Chris Bamford of Edmonton, Alberta, Canada actively uses both of his two antique cars, a 1925 Model “T” Ford speedster and a 1947 Dodge sedan on long road trips. For the last four years, Chris and his friend Jerry have driven the Ford from Edmonton to Oregon to attend the Northwest Vintage Speedsters 200-mile Endurance Run held on Labor Day Weekend. This year their time for the run was 7:54:59 that resulted in a 12th place finish in the field of 21 cars that completed the run. The total mileage was 2,568 miles that was covered over a period of 10 days.
- The lead photo shows Chris Bamford of Edmonton, Alberta, Canada, with his 1924 Model “T” Ford speedster and his friend Jerry on the way to the NVS Endurance run in Silverton, Oregon.
- The boxes on each side of the body are a cooler and the other is used to store gear. Behind the gas tank is a tool box followed by two spare tires mounted on demountable rims.
The speedster still runs on its original flywheel magneto that powers the four individual coils that provide ignition to each cylinder. Other than a high-compression cylinder head, 3 to 1 high-speed rear axle gears and accessory four-wheel brakes, the chassis and running gear is as built at the Ford Factory. Average running speed on the open road is 45-48 m.p.h. The fuel mileage was 20 m.p.g for the run.
With two passengers aboard with fuel and oil, spares and necessities the car weighs in at 2266 pounds. Behind the seats are the fuel tank, a tool box, an insulated cooler on the left and a storage box on the right. This year a cowl mounted Ford headlight with a halogen bulb and visor to prevent glare was added for the long days on the road that often end in the early evening. The canvas cover on the rear section extends to the windshield when parked for the night.
- Damaged bearing in the forth connecting rod with chunks of babbitt missing, the rod journal was OK.
581 miles from home this year on the return trip and just 8-miles from the US and Canadian border, the number four connecting rod bearing started knocking. After pulling the oil pan and the cap from the offending rod, Chis and Jerry found much of the babbitt was gone from the upper half of the bearing. The lower portion in the rod cap faired much better.
- The connecting rod cap on the left and some of the pieces of babbitt from the top half of the bearing.
Many of you have heard tales of early motorists being able to limp back home after using a piece of leather from their belt or scraps of it to fashion a temporay bearing. Chis and his father had done this one other time years before with this car, and he knew just what to do to this time around.
Thankfully while contemplating the situation an old timer named Bill was driving by and stopped to offer his help. This roadside savior is a leatherworker, who offered to go home and get some leather scraps and the tools needed to make a new insert for the rod. Upon his return, Bill can be seen (below) at work crafting a new leather bearing. He used a .040-inch thick piece of leather for the new insert for the top half of the rod.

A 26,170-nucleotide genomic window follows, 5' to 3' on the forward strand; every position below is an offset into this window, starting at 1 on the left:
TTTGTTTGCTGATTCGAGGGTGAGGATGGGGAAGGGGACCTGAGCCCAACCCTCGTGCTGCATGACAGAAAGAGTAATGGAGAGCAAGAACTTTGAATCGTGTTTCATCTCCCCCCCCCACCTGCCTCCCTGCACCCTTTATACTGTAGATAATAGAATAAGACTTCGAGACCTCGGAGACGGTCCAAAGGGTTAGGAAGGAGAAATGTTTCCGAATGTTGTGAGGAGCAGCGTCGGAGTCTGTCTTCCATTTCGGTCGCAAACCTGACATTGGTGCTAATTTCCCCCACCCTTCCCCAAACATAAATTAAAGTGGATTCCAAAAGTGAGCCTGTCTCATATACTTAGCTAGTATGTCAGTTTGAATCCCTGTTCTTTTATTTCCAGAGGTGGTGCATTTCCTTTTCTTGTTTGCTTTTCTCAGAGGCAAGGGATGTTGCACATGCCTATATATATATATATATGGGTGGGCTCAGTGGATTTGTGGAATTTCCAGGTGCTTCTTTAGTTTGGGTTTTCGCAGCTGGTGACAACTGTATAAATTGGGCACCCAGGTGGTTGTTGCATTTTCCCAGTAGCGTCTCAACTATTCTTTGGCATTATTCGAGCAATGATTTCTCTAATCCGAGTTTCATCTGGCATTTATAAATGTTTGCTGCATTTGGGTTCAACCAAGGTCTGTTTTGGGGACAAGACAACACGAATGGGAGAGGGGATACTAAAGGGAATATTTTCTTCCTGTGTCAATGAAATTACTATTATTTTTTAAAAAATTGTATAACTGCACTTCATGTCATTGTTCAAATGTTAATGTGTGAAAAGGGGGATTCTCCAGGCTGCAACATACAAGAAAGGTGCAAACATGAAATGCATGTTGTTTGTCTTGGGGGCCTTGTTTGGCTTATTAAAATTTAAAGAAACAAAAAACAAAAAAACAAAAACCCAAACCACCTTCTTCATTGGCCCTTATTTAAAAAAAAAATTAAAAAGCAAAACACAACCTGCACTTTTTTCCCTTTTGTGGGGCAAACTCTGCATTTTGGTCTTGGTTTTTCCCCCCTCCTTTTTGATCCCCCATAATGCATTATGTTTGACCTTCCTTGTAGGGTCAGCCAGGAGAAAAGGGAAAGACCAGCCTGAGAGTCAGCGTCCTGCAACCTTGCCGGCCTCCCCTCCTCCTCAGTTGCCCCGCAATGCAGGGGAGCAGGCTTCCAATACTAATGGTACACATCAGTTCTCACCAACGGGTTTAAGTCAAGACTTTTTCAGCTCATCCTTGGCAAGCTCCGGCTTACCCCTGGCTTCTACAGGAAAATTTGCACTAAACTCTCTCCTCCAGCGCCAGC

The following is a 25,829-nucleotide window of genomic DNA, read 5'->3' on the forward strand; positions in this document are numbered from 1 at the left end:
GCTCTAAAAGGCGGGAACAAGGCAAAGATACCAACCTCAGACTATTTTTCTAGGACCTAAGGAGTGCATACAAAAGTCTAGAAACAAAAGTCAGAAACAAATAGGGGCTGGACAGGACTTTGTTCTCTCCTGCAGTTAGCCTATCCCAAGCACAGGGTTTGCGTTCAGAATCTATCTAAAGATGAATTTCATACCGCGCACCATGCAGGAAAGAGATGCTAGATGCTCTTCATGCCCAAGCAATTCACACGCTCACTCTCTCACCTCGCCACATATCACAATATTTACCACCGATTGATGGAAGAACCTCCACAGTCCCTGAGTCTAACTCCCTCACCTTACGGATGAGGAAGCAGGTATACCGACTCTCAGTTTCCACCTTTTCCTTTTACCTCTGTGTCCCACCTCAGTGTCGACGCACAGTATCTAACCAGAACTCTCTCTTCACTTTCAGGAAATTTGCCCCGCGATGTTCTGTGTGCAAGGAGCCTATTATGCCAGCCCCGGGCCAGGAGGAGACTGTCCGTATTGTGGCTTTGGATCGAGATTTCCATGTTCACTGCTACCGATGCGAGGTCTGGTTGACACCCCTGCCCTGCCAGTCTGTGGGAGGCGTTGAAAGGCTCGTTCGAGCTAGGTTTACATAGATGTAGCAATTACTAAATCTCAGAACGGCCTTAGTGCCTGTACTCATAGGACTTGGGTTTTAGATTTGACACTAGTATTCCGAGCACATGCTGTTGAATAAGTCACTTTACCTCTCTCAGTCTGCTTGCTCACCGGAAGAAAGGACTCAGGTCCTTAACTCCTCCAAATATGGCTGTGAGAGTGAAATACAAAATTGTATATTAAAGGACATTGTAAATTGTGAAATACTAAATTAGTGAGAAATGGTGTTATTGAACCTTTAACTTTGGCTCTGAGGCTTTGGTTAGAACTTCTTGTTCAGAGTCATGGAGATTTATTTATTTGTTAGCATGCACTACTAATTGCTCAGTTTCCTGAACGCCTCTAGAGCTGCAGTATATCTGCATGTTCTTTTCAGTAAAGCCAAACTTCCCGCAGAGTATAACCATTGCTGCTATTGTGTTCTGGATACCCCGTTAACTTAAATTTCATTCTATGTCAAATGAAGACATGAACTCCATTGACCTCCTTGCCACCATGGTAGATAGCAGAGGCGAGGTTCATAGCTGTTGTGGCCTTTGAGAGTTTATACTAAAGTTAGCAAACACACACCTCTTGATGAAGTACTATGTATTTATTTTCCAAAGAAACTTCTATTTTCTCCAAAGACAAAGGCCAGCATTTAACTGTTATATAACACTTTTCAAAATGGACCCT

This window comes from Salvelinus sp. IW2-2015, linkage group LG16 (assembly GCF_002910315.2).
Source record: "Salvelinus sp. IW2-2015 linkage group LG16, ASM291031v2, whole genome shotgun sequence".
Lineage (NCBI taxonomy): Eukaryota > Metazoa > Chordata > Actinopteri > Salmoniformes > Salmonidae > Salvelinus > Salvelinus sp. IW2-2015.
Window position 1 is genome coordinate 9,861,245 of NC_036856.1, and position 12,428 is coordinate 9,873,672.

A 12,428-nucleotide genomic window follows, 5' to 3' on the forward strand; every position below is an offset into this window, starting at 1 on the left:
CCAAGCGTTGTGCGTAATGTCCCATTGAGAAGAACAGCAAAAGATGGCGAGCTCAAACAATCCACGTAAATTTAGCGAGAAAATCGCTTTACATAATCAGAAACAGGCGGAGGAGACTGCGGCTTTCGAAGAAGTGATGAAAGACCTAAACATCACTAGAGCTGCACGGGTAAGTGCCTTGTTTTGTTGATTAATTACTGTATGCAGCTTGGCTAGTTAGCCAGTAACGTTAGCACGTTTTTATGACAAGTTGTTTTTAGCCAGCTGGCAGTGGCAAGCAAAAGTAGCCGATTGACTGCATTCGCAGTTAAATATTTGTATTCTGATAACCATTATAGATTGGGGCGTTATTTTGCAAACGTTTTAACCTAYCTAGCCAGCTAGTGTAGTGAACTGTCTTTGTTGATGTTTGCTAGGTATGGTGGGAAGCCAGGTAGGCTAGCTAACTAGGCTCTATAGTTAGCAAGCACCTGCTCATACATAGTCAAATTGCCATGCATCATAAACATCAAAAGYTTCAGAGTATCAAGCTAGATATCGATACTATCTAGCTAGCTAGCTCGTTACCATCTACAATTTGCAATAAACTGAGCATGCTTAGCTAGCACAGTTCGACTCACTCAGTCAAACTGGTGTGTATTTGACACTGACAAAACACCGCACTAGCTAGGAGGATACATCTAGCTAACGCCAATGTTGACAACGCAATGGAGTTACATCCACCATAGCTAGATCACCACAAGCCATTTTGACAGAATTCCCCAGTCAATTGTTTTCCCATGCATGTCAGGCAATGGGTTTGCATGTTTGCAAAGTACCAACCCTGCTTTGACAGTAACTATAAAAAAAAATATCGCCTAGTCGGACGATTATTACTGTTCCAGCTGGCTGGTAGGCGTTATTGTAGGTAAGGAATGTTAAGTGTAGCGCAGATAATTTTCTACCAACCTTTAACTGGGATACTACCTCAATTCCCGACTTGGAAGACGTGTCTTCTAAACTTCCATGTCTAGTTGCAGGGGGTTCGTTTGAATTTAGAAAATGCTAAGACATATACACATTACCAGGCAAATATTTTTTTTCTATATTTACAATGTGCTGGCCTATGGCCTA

- Bill fashioning a piece of leather into a connecting rod bearing.
Chris explains the rest of the repair: “I buttoned it up, and all went well for the next 24 miles. The knock returned, faintly, so we dropped the pan once more and took the con rod bolts up a ways. There was still about 1/32″ gap between the cap and rod, and we expected to take it up again once or twice as the leather compressed. Fortunately, the rod bolts have self-locking nuts, so there was no monkeying around with cotter pin holes being at the wrong heights.
More knocking again 60 miles later, this time louder and all of a sudden. Turns out the first insert had disintegrated, with part remaining in the top, part migrating to the cap and the rest who knows where. Worse, the cap babbitt was now compromised although the journal remained OK.
We redesigned the leather insert using a different, smoother material with two pieces epoxied together on the top to keep it in place during installation. The cap babbitt was a little rough but basically all there so we used just one layer on it. This piece of leather was notched at the dipper hole.
On the second day, we traveled from New Denver BC to Golden BC, 193 miles at 30-32 mph. We covered 207 miles the next day on the second leather rod bearing and it worked fine – we tightened the rod nuts a half turn at 120 miles just on general principles, but there has been no detectable knocking. We were still 330 miles from home after stopping for the night.
The rest of the trip went smoothy and after retuning home the leather bearing has now served for 581 miles. I am thinking about tightening the nuts a bit further then running it as is until the car gets laid up for other work.”
All photos and the story are courtesy of Chris Bamford and were posted on the MTFCA Fourm.
- Post run photo with a spare rod shows how the second leather bearing was positioned.